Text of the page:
Aluminothemic Welding or Thermit Welding Principles

Aluminotherrnic welding is commonly known as Thermit welding.  As a subset, these processes use the heat from highly exothermic chemical reactions of solid, particulate materials (or, occasionally, solid particles and a gas) to produce melting and joining, also called coalescence, between metals.  Most often, the reactants employed are oxides with low heats of formation and metallic reducing agents, which when oxidized have high heats of formation, but combinations of two metals or a metal and a non-metal (e.g., H, C, 0, N, B, Si, S, or Se) that will react exothermically to produce a compound with a high heat of formation  can  also be used. The excess heat of formation of the reaction products, in  either case, provides  the energy to produce the weld. As an example, if finely divided aluminum and metal oxides of, say, iron or copper are blended and ignited by means of an external  heat  source,  the aluminothermic reaction (after which the entire group is named) will proceed according to the following general reaction: 

Aluminotherrnlc Welding or Thermit Welding General Reactions and Principles 

Metal oxide + aluminum = aluminum oxide + metal + heat
The reaction is so exothermic that the heat liberated results in the metal formed as a reaction product being liquid. The most common Thermit reactions used to produce welds are – 

thermit welding reactions

By causing the reaction to take place such that this molten metal product can  reach and fill a joint,  a weld can be  made. In Thermit welding as it is usually practiced, the reaction is made to take place in a vessel located above a mold around the aligned and abutted joint elements. Once the reaction takes place, the  molten metal product, being denser than the solid AI,O, product, pours down into the mold under the influence of gravity and casts into the joint to create a weld. To help the reaction proceed, especially for large volumes of reactant and large welds to be made, the mold is often preheated. A typical arrangement for Thermit welding is shown schematically in Figure where concrete reinforcing steel bar is being welded in either a horizontal or vertical orientation.  This  and  the  joining of steel railroad  rails and heavy copper electric cables or buss bars to terminal connectors are common applications of this process.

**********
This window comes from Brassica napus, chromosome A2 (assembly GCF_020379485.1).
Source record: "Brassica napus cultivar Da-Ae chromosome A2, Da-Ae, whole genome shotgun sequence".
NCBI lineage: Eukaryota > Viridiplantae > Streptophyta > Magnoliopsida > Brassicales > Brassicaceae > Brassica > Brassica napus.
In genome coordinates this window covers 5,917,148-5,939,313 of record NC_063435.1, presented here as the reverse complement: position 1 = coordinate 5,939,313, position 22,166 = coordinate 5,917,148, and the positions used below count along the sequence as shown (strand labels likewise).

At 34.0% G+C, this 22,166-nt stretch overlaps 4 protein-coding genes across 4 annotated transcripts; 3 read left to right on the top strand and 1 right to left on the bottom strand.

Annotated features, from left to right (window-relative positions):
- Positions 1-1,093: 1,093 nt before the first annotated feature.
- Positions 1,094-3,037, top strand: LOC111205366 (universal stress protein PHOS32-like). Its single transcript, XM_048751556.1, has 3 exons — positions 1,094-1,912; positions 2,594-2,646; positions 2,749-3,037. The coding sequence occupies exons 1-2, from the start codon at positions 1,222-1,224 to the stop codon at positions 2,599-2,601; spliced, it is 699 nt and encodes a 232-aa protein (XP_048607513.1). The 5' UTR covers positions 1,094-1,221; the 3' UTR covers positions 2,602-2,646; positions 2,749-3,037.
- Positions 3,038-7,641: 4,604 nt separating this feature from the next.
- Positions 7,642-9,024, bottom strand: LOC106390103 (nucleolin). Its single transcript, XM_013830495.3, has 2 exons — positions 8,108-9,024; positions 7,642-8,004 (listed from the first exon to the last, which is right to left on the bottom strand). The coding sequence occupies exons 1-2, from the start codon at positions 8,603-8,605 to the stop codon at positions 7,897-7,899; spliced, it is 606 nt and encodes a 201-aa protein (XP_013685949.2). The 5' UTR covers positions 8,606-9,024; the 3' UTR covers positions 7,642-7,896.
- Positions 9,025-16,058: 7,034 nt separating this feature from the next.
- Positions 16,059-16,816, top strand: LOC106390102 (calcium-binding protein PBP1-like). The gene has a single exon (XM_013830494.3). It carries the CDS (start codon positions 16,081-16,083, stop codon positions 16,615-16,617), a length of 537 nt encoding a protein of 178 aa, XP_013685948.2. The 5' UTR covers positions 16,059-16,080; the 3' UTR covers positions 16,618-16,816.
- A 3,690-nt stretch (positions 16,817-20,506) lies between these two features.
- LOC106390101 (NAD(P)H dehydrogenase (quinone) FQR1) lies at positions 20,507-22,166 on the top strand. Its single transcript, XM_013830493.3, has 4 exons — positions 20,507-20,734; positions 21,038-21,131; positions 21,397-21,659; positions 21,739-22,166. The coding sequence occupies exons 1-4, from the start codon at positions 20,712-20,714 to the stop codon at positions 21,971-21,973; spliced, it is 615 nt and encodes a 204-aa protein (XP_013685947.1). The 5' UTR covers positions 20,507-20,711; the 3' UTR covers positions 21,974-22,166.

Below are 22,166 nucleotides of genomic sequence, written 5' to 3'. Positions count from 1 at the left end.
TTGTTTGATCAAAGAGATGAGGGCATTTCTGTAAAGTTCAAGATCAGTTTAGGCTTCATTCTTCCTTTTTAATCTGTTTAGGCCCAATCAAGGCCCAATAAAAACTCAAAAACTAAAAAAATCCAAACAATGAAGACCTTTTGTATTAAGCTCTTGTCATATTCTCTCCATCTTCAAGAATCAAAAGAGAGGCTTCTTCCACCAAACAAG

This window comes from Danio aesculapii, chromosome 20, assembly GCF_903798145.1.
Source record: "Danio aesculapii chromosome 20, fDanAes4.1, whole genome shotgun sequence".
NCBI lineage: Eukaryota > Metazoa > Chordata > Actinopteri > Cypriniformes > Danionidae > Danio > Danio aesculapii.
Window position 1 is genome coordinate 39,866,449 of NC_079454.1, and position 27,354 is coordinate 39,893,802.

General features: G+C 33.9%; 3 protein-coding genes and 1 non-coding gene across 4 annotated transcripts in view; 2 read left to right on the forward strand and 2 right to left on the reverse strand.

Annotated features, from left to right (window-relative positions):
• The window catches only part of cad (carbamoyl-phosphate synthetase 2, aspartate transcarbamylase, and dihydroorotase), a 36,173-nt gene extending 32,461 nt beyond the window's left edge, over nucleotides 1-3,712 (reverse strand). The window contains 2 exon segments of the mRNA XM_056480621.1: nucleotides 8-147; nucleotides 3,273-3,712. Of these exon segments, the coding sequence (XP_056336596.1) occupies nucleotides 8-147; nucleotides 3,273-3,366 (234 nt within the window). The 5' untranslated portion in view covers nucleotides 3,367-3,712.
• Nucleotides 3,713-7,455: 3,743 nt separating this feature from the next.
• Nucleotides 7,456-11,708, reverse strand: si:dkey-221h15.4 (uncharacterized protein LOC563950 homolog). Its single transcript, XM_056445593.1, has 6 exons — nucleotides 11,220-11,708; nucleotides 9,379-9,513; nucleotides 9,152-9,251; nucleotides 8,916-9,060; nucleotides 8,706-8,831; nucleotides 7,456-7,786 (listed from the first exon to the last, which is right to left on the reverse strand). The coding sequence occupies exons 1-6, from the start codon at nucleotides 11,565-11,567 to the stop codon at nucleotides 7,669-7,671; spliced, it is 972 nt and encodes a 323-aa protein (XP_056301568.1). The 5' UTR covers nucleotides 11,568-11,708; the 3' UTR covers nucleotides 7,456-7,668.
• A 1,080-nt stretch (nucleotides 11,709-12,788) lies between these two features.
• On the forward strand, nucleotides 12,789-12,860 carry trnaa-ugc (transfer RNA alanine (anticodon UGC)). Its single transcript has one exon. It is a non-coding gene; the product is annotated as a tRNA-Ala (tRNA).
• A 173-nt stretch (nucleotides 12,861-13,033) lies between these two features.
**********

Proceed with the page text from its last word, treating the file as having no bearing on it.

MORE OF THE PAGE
Aluminotherrnlc Welding or Thermit Welding Principle

Maximum Temperature of Thermit Reactions 

While the theoretical maximum temperature that results from such reactions can be calculated from the  reaction  thermodynamics,  the actual maximum temperature achieved is less precise because the reaction does not take place adiabatically.  In the case of most common reaction maximum theoretical  temperature is approximately 3200°C (5800°F). Even though  the  actual maximum temperature  probably  ranges between 2200°C (4000°F) and 2400°C (4350°F) due to various losses, there is more than enough superheat in the molten metal product to cause melting of the surfaces of the abutting joint elements, thereby producing a real weld. 

More recently, as the result of work by Merzhanov et al. (1972) in Russia, a host of  exothermic reactions have been studied  and used to accomplish surface welding or overlaying by causing the reaction to take place in reactant packed on the surface, and cladding by causing the reaction to take place in reactant sandwiched between layers. Reactions to produce refractory oxides, carbides, nitrides, carbonitrides, borides, silicides, and other non-oxide ceramics as well as intermetallics (e.g., aluminides) have been studied (Hlavacek, 1991) and offer potential to join ceramics to one another and to metals. The former processes are generically classified by the AWS as exothermic welding processes, while the  latter are classified as exothermic brazing processes, the difference being whether any melting of the  substrate(s) occurs, as it must to be considered welding. Alternative names for  these  processes, because of the  propagating and simultaneous  modes in  which the process can take place are: self-propagating high-temperature synthesis (SHS)  and combustion synthesis (CS) 

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